Afforded by the overshoot in their success, the airline became the first and only one to fly in donations, doctors, and media into Siargao and Surigao during the first few days in the aftermath of Typhoon Odette in December 2021. The team went further by keeping in touch with locals to track their friends and families.
“This is how we do things at Sunlight Air; 200 percent commitment, never less,” Brito punctuates.
Sky’s the limit
This double-time dedication to vision, goals, and people is the CEO’s greatest lesson from running an airline that had nowhere to land except the airstrip of adaptation.
“All this energy and resilience really stem from my commitment to the company’s vision and goals: to be a gamechanger in the airline industry; to provide passengers with a unique and seamless travel experience, and the company’s greatest assets–its people. I am committed to them, because they are my team. They entrusted their long careers in the aviation industry with my vision and goals in building a new travel experience for us, Filipinos,” Brito explains.
She is hands-on and democratic when it comes to management style. This translates to her moving around chairs and tables when the team is undermanned for a large event at the resort, or responding to customer inquiries through socials and email on her way home.
No task is too small or out of her job description, including reading through comments, suggestions, and complaints from passengers to discuss with her respective department heads.
“It seems like micromanagement, but I believe in leading by example. And I hope that all my managers practice the same with their subordinates. Despite being very hands on, I do however believe that a good leader delegates well. There is no end to my list of things to do so I make sure I delegate and credit the right people for the work done,” Brito admits.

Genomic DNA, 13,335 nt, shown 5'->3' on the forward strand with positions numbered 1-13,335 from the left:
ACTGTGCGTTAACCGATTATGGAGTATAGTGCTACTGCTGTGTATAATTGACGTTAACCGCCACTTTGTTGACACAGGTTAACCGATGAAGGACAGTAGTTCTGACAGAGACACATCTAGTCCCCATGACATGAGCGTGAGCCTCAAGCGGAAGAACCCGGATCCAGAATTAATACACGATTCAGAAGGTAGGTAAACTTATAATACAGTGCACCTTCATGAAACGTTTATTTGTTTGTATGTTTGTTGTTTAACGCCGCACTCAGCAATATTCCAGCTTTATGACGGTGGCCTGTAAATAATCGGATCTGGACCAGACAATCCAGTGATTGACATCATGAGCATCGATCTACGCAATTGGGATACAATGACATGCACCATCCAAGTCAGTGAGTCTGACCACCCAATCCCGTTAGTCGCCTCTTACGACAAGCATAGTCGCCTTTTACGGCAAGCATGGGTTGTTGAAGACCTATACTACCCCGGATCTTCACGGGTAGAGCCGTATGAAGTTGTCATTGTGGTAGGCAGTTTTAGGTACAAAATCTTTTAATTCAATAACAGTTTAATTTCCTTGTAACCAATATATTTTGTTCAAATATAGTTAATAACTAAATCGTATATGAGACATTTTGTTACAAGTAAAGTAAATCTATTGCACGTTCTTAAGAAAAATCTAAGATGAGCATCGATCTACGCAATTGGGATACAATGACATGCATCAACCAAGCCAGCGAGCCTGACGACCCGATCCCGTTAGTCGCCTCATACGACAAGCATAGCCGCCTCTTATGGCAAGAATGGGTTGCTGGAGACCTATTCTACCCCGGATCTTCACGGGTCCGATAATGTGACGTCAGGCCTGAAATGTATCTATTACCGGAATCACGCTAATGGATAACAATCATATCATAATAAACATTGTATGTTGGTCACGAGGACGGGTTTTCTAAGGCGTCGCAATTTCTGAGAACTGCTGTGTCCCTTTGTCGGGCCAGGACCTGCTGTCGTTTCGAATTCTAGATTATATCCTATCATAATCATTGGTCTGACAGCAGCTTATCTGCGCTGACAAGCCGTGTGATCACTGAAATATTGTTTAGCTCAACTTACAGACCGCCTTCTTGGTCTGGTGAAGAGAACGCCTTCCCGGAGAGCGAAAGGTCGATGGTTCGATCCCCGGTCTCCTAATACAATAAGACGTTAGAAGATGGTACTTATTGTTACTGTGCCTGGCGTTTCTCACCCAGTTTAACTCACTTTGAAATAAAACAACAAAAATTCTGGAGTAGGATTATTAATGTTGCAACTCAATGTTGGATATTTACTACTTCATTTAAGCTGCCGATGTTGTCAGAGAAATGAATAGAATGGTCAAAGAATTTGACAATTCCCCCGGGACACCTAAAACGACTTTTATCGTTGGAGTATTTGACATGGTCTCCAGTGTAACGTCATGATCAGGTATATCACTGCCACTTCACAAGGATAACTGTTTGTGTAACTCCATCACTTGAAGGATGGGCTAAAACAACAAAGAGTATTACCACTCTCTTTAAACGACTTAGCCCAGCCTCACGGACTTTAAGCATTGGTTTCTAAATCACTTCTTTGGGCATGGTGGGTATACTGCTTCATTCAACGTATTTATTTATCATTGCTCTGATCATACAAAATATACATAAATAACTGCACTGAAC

Sunlight Air even offers a mental health benefit where a partner service provider offers 10 therapy sessions a month for any employee who may need it. This is part of Brito’s mission to start the conversation on mental health stigma in hopes of inspiring at least one person to do the same.
She is optimistic with the tourism industry this year. Her friends who work in travel share her observation on significant demand for March and April, with many planning ahead for summer and Holy Week vacations.
There’s not much to say about the resilience of the businesses and people working in the travel and tourism sector, according to the pilot in command herself: “Our survival from the two years of COVID-19 with lockdowns and restrictions changing every so often speaks for itself already.”
She encourages young entrepreneurs with new and upcoming ventures to similarly take off.
Her first advice is to fly the kite first by dipping themselves into their dream venture without immediately giving up their full time job. This is so in order for them to stay passionate without placing too much pressure on the business.
“No venture is easy,” Brito advises.
“It will take patience and resilience. If you will not commit 200 percent, then don’t do it at all. Trust me, people can spot mediocrity.”
Photos AYA CABAUATAN, assisted by PATRICIA CABAUATAN
Art Director MARC YELLOW
Creative Direction PAOLO TORIO
Sittings Editor DONG RONQUILLO
Videographer EXCEL PANLAQUE
Makeup Artist LILIAN YEUNG
Hairstylist KIERLO VELASCO
Stylist JOLO BARTOLO, assisted by JUSTINE BAUTISTA
Shoot Coordination MAE TALAID